Dak To Special Forces Camp

Dak To runway

Located about 50 kilometers north of Kon Tum, this legendary US base was the scene of many battles due to its strategic location. It was also the launch point for missions to the surrounding mountains and ‘Across the fence’. Over the years this base saw a lot of action as this was a hot area, not far east from the Ben Het Special Forces Camp that was close to the tri border area with Laos and Cambodia. See below a video as we drive down the old runway.

During the hill fights in 1967 the base was heavily used as well as during the Nov. 1967 battle at Hill 875 also called The Battle of Dak To.

Dak To runway

Charlie Ridge in the south rises ominously over the base. The base would take a a lot of rocket and artillery fire from there which also meant that  missions to clear the ridge were launched on a regular basis. There is also a monument along the road just outside the old camp.

Rocket Ridge seen from the Dak To runway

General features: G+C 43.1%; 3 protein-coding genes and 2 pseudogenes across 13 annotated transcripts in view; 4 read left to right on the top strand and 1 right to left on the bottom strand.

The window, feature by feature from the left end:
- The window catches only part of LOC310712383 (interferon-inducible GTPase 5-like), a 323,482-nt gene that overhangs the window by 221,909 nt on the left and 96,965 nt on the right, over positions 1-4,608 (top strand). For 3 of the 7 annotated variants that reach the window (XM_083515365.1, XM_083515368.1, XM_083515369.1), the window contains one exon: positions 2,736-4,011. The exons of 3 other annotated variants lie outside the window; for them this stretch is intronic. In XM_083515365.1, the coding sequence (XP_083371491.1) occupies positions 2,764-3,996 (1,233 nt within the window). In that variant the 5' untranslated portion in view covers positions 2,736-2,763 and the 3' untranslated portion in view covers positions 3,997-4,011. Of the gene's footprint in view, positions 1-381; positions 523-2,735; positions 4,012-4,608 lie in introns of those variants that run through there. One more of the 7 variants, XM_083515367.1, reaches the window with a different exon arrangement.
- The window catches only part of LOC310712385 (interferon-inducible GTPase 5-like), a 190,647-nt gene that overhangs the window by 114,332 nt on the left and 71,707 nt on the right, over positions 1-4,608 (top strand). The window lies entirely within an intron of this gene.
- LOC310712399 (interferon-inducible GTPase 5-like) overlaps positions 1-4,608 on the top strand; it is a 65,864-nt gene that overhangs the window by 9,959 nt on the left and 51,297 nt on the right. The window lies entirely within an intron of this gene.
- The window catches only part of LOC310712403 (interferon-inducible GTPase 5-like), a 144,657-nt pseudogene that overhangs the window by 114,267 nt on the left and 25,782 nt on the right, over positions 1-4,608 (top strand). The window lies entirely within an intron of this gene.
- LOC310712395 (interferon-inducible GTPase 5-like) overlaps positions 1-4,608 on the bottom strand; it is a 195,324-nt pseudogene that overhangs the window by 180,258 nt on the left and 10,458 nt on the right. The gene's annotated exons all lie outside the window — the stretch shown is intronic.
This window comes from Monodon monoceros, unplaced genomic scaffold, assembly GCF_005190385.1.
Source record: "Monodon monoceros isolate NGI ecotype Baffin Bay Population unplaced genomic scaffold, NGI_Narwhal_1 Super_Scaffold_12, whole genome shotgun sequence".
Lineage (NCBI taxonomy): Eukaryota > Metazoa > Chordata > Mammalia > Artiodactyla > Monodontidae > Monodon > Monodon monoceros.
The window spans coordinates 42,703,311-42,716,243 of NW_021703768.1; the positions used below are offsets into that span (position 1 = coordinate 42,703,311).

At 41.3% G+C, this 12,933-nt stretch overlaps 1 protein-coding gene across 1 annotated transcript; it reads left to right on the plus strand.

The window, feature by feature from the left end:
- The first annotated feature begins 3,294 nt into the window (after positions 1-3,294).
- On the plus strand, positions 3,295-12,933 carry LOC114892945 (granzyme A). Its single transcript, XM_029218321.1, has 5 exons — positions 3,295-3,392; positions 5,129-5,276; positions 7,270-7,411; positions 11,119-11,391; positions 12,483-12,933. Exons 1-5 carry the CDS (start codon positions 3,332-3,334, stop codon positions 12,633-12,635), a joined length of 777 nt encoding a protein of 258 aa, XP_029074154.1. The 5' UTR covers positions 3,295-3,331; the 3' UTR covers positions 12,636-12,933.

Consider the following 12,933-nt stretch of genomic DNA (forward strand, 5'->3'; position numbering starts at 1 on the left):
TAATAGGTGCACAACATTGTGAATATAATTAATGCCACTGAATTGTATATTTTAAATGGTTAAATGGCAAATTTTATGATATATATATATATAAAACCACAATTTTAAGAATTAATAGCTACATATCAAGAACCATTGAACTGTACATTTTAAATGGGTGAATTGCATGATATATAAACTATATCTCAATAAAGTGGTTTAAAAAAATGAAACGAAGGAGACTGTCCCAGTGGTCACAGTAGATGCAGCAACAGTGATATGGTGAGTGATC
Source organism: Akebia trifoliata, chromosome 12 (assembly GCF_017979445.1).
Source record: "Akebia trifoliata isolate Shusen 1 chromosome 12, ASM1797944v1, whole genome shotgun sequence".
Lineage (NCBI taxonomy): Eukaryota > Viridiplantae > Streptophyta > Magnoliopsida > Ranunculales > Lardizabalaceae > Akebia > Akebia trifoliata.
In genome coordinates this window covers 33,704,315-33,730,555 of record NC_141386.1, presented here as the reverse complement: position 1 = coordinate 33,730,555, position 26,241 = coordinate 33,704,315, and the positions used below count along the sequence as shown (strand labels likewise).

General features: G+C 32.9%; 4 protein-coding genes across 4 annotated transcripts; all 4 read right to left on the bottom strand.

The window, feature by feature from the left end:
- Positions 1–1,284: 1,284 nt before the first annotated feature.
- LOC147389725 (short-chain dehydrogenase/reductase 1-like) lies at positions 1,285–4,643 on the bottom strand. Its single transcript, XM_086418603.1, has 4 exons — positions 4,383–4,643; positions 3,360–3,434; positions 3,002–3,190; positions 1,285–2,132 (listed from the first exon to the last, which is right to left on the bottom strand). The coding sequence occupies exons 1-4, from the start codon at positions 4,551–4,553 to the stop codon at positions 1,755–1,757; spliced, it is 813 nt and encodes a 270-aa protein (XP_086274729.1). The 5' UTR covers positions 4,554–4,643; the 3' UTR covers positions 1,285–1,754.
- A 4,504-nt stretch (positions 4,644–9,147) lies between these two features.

To its east, the camp overlooks the Dak To town just a few kilometers away and just down the road on the opposite side is the first Dak To camp with the runway partly intact

Looking towards Dak To town

Today the old runway is used by locals to dry their crops and have their cattle graze. The runway is in surprisingly good condition. It is also very easy to find, just off the main highway. This is a very good visit for the history traveler considering its historical significance as well as its convenient location for the traveler going north from Kon Tum.



How to get there

The base is located just south of the Ho Chi Minh Highway a few kilometers of Dak To town and is very easily found. Dak To itself is located north of Kon Tum and should be part of any trip around the areas for those staying in, or passing, Kon Tum.


Back to II Corps>>>


2 thoughts on “Dak To SF Camp”

  1. I spent more time in and at Dak To with B Co. 4th Aviation and DIVARTY Aviation than I did at Enari. July 67-April 68 WIA West of Kontum @Firebase 14 on 4/4/68. Welcome home. I got the chills when I saw the airstrip.

  2. Doesn’t look anything like what I remember from 1971-72 when I drove past almost everyday as I advised Vietnamese forces in Dakto District.

Leave a Reply

Your email address will not be published. Required fields are marked *